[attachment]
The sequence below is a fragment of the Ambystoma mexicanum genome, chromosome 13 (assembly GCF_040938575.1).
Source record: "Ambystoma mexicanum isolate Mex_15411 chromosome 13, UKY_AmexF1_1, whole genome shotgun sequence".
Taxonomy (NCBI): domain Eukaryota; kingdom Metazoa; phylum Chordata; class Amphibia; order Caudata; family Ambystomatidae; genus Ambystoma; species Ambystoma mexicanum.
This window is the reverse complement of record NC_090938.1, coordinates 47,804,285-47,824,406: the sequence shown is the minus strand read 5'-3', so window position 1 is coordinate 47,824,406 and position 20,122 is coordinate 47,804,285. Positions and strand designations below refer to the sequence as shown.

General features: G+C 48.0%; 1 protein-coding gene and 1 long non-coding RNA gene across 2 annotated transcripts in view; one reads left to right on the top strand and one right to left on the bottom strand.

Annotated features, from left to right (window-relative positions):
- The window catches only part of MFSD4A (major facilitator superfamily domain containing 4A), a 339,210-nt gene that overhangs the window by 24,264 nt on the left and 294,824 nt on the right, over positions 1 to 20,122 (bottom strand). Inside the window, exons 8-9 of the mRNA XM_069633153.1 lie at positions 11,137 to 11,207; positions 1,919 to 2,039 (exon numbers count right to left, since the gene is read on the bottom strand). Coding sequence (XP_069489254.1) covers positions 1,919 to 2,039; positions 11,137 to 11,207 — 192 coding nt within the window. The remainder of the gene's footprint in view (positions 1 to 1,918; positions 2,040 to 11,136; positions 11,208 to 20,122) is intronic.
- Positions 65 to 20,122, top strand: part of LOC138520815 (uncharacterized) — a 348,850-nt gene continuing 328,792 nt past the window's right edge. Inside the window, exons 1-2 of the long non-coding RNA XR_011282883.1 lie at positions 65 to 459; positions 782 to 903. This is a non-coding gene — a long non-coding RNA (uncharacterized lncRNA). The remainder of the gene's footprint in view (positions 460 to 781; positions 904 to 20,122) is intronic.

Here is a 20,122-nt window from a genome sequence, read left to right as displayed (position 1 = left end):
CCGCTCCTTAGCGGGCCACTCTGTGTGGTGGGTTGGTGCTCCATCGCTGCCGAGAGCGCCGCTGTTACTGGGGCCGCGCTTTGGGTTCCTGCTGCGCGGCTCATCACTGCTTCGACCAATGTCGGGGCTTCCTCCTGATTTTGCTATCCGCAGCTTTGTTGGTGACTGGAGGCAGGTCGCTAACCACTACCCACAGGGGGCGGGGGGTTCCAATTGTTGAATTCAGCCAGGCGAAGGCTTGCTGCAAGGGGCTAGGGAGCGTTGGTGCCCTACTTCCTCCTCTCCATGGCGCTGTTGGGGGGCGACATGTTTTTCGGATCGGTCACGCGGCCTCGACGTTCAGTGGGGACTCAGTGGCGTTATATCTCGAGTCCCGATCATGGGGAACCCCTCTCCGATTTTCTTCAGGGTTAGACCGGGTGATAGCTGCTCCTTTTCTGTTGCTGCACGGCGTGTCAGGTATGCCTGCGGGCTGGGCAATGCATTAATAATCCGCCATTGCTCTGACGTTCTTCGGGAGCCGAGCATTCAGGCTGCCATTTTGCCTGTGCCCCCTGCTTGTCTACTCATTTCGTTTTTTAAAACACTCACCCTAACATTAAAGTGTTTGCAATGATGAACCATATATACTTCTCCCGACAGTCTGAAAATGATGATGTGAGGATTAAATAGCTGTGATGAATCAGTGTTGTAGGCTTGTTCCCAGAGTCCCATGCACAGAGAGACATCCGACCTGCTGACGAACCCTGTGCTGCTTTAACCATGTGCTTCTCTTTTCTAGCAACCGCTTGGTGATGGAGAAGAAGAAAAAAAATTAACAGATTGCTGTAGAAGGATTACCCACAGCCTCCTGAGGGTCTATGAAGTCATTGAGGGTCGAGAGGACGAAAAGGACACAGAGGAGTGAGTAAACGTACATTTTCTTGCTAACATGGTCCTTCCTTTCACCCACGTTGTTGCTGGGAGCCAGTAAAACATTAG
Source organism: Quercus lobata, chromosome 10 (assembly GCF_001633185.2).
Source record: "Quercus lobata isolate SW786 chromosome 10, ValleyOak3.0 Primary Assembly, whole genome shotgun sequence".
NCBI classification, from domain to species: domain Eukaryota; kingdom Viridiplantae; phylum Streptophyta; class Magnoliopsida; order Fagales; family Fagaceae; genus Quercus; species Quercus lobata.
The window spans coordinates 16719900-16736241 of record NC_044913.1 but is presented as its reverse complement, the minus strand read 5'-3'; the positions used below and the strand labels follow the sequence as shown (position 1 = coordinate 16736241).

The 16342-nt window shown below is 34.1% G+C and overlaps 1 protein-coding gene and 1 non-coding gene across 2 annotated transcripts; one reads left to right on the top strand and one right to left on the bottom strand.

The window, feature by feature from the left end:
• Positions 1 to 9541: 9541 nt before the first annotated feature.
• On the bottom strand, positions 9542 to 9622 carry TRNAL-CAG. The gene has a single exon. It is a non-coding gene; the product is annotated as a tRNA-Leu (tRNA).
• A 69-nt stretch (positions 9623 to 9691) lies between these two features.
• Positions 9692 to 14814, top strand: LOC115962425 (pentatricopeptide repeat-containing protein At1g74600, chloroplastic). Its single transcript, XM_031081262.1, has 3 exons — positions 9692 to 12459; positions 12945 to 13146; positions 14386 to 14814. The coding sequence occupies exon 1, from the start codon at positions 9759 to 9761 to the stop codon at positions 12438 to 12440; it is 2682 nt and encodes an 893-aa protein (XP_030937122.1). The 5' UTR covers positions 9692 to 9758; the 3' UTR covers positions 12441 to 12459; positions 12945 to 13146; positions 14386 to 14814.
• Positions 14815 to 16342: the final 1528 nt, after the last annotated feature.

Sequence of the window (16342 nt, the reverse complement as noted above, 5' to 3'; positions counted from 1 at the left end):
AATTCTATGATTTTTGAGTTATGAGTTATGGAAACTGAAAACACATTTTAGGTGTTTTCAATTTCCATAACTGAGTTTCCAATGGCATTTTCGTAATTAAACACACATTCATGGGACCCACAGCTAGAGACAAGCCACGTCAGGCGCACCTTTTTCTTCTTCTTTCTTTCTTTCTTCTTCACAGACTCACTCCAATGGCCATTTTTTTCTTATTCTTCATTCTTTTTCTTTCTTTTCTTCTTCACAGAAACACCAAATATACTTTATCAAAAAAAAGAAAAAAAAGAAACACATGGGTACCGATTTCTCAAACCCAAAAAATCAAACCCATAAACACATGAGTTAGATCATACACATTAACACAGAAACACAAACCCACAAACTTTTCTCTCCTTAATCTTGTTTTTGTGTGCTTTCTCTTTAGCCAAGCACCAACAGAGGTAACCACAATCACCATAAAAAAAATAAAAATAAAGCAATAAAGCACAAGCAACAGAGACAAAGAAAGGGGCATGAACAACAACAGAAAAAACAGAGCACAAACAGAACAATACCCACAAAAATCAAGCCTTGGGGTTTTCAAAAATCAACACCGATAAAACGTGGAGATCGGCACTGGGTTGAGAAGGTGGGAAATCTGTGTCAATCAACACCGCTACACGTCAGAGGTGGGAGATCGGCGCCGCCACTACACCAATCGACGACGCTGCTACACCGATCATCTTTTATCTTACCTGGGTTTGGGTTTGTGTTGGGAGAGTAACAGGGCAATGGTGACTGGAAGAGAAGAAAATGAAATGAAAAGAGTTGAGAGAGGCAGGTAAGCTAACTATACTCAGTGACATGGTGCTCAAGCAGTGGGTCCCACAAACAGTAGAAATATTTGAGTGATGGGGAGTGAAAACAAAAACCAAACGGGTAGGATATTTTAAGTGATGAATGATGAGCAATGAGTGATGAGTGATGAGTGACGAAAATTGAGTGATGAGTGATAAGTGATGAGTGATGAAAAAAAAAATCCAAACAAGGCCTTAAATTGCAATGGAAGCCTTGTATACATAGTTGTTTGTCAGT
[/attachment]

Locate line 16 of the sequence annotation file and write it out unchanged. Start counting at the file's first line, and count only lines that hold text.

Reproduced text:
The window, feature by feature from the left end: